5 Navigating the Cambridge Handbook of Health Research Regulation

The volume comprises two substantive parts: the first takes stock of the current state of play in HRR, and the second seeks to go beyond current thought and practice. Thus, Part I introduces the reader to existing approaches in HRR, analysing in particular the challenges for regulation. This Part is divided into two sections. Section IA revisits core ‘Concepts’ in HRR because these are central to discussions and practices about what is at stake in regulating human health research, and also because these concepts embody the fundamental values in play. If we are to engage multiple disciplines in tackling the challenges of delivering health research regulation, we must first ensure that we arrive at some common understandings. Section IB brings together contributions on ‘Tools, Processes and Actors’. Here, contributors explore the panoply of actors that may serve a role in regulating health research; the array of tools or devices regulators may employ to achieve desired objectives such as innovation, research promotion and participant protection; and the processes by which regulation may develop and guide human practices towards desirable endpoints while avoiding undesirable consequences. Together, these sections provide a rich critical account of the mechanics of HRR to date.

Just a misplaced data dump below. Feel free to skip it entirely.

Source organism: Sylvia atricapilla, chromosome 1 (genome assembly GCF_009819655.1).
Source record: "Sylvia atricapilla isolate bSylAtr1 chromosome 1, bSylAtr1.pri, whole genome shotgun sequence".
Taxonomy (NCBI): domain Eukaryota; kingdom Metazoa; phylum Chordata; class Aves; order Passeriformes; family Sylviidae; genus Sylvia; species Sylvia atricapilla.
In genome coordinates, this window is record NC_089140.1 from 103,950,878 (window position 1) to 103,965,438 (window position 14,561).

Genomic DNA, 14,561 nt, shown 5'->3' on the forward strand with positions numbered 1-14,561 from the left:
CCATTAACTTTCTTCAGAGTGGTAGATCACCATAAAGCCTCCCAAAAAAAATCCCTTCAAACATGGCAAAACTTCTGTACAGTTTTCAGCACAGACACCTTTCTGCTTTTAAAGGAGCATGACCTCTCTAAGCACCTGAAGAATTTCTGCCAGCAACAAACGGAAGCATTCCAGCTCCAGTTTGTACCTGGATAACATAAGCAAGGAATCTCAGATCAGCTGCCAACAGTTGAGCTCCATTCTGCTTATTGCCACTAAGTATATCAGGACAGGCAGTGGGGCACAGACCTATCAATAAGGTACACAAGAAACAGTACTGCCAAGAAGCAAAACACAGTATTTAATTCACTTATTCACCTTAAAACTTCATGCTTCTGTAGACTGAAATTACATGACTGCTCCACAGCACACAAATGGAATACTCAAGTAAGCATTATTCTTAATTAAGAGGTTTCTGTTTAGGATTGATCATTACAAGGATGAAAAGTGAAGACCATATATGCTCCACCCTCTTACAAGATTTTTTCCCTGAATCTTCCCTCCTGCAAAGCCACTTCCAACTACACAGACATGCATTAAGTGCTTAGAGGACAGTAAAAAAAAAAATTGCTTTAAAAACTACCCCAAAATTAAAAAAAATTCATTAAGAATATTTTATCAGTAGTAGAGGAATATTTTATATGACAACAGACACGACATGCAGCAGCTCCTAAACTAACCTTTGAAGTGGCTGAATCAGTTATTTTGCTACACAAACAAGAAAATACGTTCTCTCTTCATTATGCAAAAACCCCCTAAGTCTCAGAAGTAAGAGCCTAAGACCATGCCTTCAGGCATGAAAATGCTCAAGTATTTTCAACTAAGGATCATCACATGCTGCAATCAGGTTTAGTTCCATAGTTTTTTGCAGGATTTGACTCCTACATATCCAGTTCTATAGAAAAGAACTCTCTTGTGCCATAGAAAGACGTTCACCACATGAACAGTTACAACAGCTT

Part II is styled as ‘Reimaging Health Research Regulation’. The three sections here examine and develop novel regulatory approaches through analysis of stubborn or emerging issues in health research. Section IIA invites the reader to rethink the nature of the public–private distinction that is so often at the heart of discussions of, and approach to, HRR. Section IIB brings together contributions that, in diverse ways, demonstrate the importance of understanding the relationship between governance and time – a crucial element of a responsive and effective regulatory system. Finally, Section IIC provides particular examples of ways in which regulation is continually disrupted by on-going advances in biomedicine; this lays the groundwork for normative claims that any responsive and effective regulatory system must also be flexible and dynamic in accommodating an ever-shifting landscape.

Each section has a Foreword written by the section editors that guides readers through the respective chapters and teases out cross-cutting themes; where appropriate, cross-references to other chapters in the volume are made to steer readers seeking a more holistic grasp of a particular topic.

Ultimately, the Afterword of this volume brings together the cumulative elements of the contributions to address the question: What could a learning health research regulation system look like?

Footnotes

1 The Liminal Spaces Project: www.liminalspaces.ed.ac.uk/.

2 Academy of Medical Sciences, ‘A New Pathway for the Regulation and Governance of Health Research’, (Academy of Medical Sciences, 2011).

3 Academy of Medical Sciences, Cancer Research UK and Wellcome, ‘Regulation and Governance of Health Research: Five Years On’, (AMS, 2016).

4 M. Mostert et al., ‘Big Data in Medical Research and EU Data Protection Law: Challenges to the Consent or Anonymise Approach’, (2016) European Journal of Human Genetics, 24, 956960.